We begin our scene at Jacob’s well, as two people discuss what God desires. One of those people is the Son of God. This story is told by Mark Buchanan in his book Your Church Is Too Safe: Why Following Christ Turns the World Upside-Down. -Adam Forrest, Zondervan
“Will you give me a drink?” Jesus asks.
The voice, the question, the man: they startle her. They startle her out of her silence and avoidance.
“You are a Jew and I am a Samaritan woman. How can you ask me for a drink?” [See John 4:1-42]
And then unfolds a remarkable encounter, a life-turning exchange. But not at first. At first, her speech is as cagey as her silence, a series of diversions and evasions. Jesus offers her living water, “the gift of God.” She’s puzzled and intrigued, but when Jesus exposes her condition, she scurries down a rabbit trail. She wants to talk about worship. That might be a good thing, but as so often happens with talk of worship, it bogs down quickly into hairsplitting and argument baiting. Is this style better than that style? Is old better than new? Is tradition better than innovation?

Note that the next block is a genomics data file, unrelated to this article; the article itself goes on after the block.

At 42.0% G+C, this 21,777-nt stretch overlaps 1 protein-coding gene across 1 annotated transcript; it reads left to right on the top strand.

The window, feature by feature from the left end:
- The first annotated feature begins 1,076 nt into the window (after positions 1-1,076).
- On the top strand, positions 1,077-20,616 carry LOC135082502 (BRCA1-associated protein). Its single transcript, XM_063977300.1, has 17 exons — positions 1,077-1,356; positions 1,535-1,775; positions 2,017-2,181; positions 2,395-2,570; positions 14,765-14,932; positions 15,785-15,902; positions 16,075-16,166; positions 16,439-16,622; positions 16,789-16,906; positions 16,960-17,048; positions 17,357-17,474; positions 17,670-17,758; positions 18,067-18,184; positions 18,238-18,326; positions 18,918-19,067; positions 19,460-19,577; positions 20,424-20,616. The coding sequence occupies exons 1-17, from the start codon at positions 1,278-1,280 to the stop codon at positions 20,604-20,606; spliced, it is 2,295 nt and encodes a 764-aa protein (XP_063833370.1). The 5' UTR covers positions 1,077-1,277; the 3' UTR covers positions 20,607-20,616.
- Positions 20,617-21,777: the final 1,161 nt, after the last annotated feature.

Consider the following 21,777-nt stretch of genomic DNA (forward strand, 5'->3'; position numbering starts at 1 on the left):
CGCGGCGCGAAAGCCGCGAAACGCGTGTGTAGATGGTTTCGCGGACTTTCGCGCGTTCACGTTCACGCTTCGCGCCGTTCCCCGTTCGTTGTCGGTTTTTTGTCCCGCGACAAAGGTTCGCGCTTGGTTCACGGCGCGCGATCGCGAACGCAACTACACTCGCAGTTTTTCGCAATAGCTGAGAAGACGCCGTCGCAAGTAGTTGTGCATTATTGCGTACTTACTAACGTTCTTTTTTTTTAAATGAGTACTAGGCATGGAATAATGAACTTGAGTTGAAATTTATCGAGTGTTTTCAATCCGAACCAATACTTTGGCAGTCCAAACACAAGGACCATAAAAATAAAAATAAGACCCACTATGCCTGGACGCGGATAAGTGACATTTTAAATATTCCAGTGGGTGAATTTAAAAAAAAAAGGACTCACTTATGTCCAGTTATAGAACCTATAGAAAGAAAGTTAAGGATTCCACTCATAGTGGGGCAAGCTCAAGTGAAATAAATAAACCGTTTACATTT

When Jesus exposes her condition, she scurries down a rabbit trail.
Jesus cuts through all that with a clear word about the heart of worship: it’s about the heart in worship. It’s about a heart that longs for God and seeks him wherever he might be found. It’s about a heart that wants truth in the inmost parts, and opens itself wide as a bird’s mouth to receive it, and steeps in it until it works its way to the outermost parts. Worship is not about a style or a form or a place. That’s not what God’s seeking. He’s seeking not a kind of music or liturgy or architecture but a kind of person: humble, hungry, wide awake, who comes in spirit and truth, bold and beseeching both, ready to live toward God out of their depths.